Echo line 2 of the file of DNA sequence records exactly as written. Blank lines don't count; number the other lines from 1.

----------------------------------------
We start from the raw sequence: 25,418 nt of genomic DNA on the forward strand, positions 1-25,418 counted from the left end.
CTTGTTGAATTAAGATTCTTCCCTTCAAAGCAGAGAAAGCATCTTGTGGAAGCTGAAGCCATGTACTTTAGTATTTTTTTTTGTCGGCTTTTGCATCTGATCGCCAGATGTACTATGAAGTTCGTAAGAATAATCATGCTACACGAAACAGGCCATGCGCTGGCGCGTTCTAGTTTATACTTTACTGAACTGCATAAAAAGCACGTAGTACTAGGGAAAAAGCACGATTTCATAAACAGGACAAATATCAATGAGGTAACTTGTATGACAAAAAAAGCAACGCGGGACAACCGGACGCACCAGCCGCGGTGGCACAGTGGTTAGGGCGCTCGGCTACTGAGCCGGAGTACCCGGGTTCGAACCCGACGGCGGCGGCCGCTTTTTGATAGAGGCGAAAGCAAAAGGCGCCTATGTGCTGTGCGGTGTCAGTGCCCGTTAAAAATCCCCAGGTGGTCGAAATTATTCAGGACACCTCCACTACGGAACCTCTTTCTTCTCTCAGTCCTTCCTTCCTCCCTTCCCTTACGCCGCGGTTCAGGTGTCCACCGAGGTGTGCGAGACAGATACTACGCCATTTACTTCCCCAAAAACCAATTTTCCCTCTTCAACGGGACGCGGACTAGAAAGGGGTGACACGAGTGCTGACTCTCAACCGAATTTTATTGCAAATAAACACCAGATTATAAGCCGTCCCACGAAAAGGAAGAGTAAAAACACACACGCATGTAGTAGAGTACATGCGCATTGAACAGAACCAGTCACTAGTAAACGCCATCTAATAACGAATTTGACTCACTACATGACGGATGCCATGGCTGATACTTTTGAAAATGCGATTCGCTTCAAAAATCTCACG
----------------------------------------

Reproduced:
CTTGTTGAATTAAGATTCTTCCCTTCAAAGCAGAGAAAGCATCTTGTGGAAGCTGAAGCCATGTACTTTAGTATTTTTTTTTGTCGGCTTTTGCATCTGATCGCCAGATGTACTATGAAGTTCGTAAGAATAATCATGCTACACGAAACAGGCCATGCGCTGGCGCGTTCTAGTTTATACTTTACTGAACTGCATAAAAAGCACGTAGTACTAGGGAAAAAGCACGATTTCATAAACAGGACAAATATCAATGAGGTAACTTGTATGACAAAAAAAGCAACGCGGGACAACCGGACGCACCAGCCGCGGTGGCACAGTGGTTAGGGCGCTCGGCTACTGAGCCGGAGTACCCGGGTTCGAACCCGACGGCGGCGGCCGCTTTTTGATAGAGGCGAAAGCAAAAGGCGCCTATGTGCTGTGCGGTGTCAGTGCCCGTTAAAAATCCCCAGGTGGTCGAAATTATTCAGGACACCTCCACTACGGAACCTCTTTCTTCTCTCAGTCCTTCCTTCCTCCCTTCCCTTACGCCGCGGTTCAGGTGTCCACCGAGGTGTGCGAGACAGATACTACGCCATTTACTTCCCCAAAAACCAATTTTCCCTCTTCAACGGGACGCGGACTAGAAAGGGGTGACACGAGTGCTGACTCTCAACCGAATTTTATTGCAAATAAACACCAGATTATAAGCCGTCCCACGAAAAGGAAGAGTAAAAACACACACGCATGTAGTAGAGTACATGCGCATTGAACAGAACCAGTCACTAGTAAACGCCATCTAATAACGAATTTGACTCACTACATGACGGATGCCATGGCTGATACTTTTGAAAATGCGATTCGCTTCAAAAATCTCACG